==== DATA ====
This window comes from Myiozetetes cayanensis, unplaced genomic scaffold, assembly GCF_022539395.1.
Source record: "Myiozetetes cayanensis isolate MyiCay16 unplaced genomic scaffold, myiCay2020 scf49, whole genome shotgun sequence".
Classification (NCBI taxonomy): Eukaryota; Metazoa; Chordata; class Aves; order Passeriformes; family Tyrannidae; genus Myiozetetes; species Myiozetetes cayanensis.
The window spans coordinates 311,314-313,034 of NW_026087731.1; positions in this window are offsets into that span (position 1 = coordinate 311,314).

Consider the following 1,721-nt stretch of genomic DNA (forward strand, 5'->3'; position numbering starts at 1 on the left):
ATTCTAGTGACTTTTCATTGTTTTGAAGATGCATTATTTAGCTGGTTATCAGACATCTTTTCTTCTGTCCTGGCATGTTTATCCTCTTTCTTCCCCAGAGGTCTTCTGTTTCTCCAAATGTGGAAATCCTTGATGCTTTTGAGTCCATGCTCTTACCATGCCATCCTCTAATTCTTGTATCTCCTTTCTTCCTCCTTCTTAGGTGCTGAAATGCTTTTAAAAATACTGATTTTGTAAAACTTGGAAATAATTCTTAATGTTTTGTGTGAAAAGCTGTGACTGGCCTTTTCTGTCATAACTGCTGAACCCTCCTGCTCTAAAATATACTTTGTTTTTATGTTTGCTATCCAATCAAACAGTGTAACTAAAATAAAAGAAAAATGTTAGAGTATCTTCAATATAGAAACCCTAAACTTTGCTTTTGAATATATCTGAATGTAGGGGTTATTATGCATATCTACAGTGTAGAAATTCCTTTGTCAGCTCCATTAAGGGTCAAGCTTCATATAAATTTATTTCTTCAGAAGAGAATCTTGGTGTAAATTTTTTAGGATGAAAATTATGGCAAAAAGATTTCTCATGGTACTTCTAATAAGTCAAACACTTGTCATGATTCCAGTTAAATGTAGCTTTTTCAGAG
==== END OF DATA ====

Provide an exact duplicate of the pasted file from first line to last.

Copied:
This window comes from Myiozetetes cayanensis, unplaced genomic scaffold, assembly GCF_022539395.1.
Source record: "Myiozetetes cayanensis isolate MyiCay16 unplaced genomic scaffold, myiCay2020 scf49, whole genome shotgun sequence".
Classification (NCBI taxonomy): Eukaryota; Metazoa; Chordata; class Aves; order Passeriformes; family Tyrannidae; genus Myiozetetes; species Myiozetetes cayanensis.
The window spans coordinates 311,314-313,034 of NW_026087731.1; positions in this window are offsets into that span (position 1 = coordinate 311,314).

Consider the following 1,721-nt stretch of genomic DNA (forward strand, 5'->3'; position numbering starts at 1 on the left):
ATTCTAGTGACTTTTCATTGTTTTGAAGATGCATTATTTAGCTGGTTATCAGACATCTTTTCTTCTGTCCTGGCATGTTTATCCTCTTTCTTCCCCAGAGGTCTTCTGTTTCTCCAAATGTGGAAATCCTTGATGCTTTTGAGTCCATGCTCTTACCATGCCATCCTCTAATTCTTGTATCTCCTTTCTTCCTCCTTCTTAGGTGCTGAAATGCTTTTAAAAATACTGATTTTGTAAAACTTGGAAATAATTCTTAATGTTTTGTGTGAAAAGCTGTGACTGGCCTTTTCTGTCATAACTGCTGAACCCTCCTGCTCTAAAATATACTTTGTTTTTATGTTTGCTATCCAATCAAACAGTGTAACTAAAATAAAAGAAAAATGTTAGAGTATCTTCAATATAGAAACCCTAAACTTTGCTTTTGAATATATCTGAATGTAGGGGTTATTATGCATATCTACAGTGTAGAAATTCCTTTGTCAGCTCCATTAAGGGTCAAGCTTCATATAAATTTATTTCTTCAGAAGAGAATCTTGGTGTAAATTTTTTAGGATGAAAATTATGGCAAAAAGATTTCTCATGGTACTTCTAATAAGTCAAACACTTGTCATGATTCCAGTTAAATGTAGCTTTTTCAGAG